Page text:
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Donation Total: R100.00

Transitional children's home

Orphaned and vulnerable children are provided with the opportunity to experience a childhood within a nurturing and safe environment

Hearts of Hope is registered as a Child and Youth Care Centre (CYCC) by The Department of Social Development. The children that are referred by social workers to Hearts of Hope, are either abandoned, neglected or abused and removed from their families, or orphaned; and all are traumatised.

The children are placed in a home environment with a loving house mother where they are protected and cared for. The priority of Hearts of Hope is to be able to place the children in ‘forever families’, either adopted into new families or reunited with their extended biological family.


Since 2003, over 260 children have been re-united with biological family or adopted into their new ‘forever homes’.

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Programme overview

In 2018, there were 2.7 million orphans in South Africa. This includes children without a living biological mother, father or both parents, and is equivalent to 14% of all children in South Africa. The majority (63%) of all orphans in South Africa are paternal orphans (with living mothers)
Ref: Demography of South Africa’s children,
Katharine Hall (Children’s Institute, University of Cape Town in South African Child Gauge 2019)


Department of Social Development (DSD):
Hearts of Hope is registered at a Child and Youth Care Centre (CYCC) with the Department of Social Development. This is essential, as it authorises us to have children placed with us by the Children’s Courts. There are 2 monitoring inspections every 3 months – one on financial systems and one on social work systems. These inspections are undertaken by DSD Compliance Officials.

As a registered CYCC, we must comply with health regulations and food and cooking regulations. To get a health certificate from the Department of Social Development, there are several other compliance certificates needed, such as gas, fire, glazing, and structural engineering, Every quarter, there are surprise inspections by the Department of Health.

External auditors audit the organisation on an annual basis. Our accounting services are outsourced and they assess our organisational compliance on a monthly basis.


What we do


Care and protection
Hearts of Hope provides ‘family-style’ homes where orphaned and vulnerable children (OVCs) are placed in safe, protected, supportive homes, cared for by a house mother and provided with the necessary nutrition, education, therapeutic, psycho-social, and medical interventions.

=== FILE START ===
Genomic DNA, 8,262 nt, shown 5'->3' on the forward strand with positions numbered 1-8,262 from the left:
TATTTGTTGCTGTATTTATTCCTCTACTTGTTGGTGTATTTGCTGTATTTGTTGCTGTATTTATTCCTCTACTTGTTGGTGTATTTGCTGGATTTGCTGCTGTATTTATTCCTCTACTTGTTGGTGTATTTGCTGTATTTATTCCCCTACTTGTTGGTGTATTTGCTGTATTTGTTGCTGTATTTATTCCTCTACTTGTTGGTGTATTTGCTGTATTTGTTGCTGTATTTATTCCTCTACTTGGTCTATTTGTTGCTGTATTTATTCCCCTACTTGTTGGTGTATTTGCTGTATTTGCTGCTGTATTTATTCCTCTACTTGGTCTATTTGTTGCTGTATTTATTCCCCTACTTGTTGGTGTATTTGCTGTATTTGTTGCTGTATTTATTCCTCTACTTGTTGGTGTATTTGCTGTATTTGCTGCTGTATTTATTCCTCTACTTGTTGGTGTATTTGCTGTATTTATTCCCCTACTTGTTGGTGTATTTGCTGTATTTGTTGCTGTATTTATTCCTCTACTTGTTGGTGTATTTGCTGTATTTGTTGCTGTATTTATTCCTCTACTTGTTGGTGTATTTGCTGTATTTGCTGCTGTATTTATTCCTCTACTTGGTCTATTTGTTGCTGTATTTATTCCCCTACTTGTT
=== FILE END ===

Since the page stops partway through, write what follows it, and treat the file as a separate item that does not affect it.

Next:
Forever families: Each child is placed at Hearts of Hope, initially in a transitional capacity. The statutory social workers work to find the extended biological family. If there is no extended family willing to provide a home for the child, they focus on foster care or adoption to find new ‘forever homes’. Any child that remains at Hearts of Hope will be provided with the care, love, protection, education and skills that they need to thrive


Our children have been adopted all over the world – Denmark, Luxembourg, Austria, Netherlands, US, Belgium and South Africa.

Reasons for arrival


Where in the world have our children been adopted to?

Denmark: 31
Luxembourg: 2
Austria: 3
USA: 9
Netherlands: 2
Belgium: 2
SA: 21

Anything is possible - Baby "B"

Baby ‘B” was only the second baby for Hearts of Hope to receive in 2008.


‘We have a hospice case – given up at hospital for adoption, very small will you take him?’.   A ‘hospice case’ is a child with limited prospects of survival and in a dire state. Although we weren’t a ‘hospice’ home, hearing his circumstances, we couldn’t say no.

Monitoring and evaluation

Every child that arrives at Hearts of Hope is given a baseline assessment using the Wellbi monitoring and evaluation online tool. Age-appropriate questions are asked of the child, the carer and the programme facilitator within the 8 different domains that we are tracking. The child is also measured and weighed. All this information forms the baseline upon which further regular assessments are compared. If there are any discrepancies, these are flagged and the social worker follows up with the child and the housemother; and interventions are planned if necessary.

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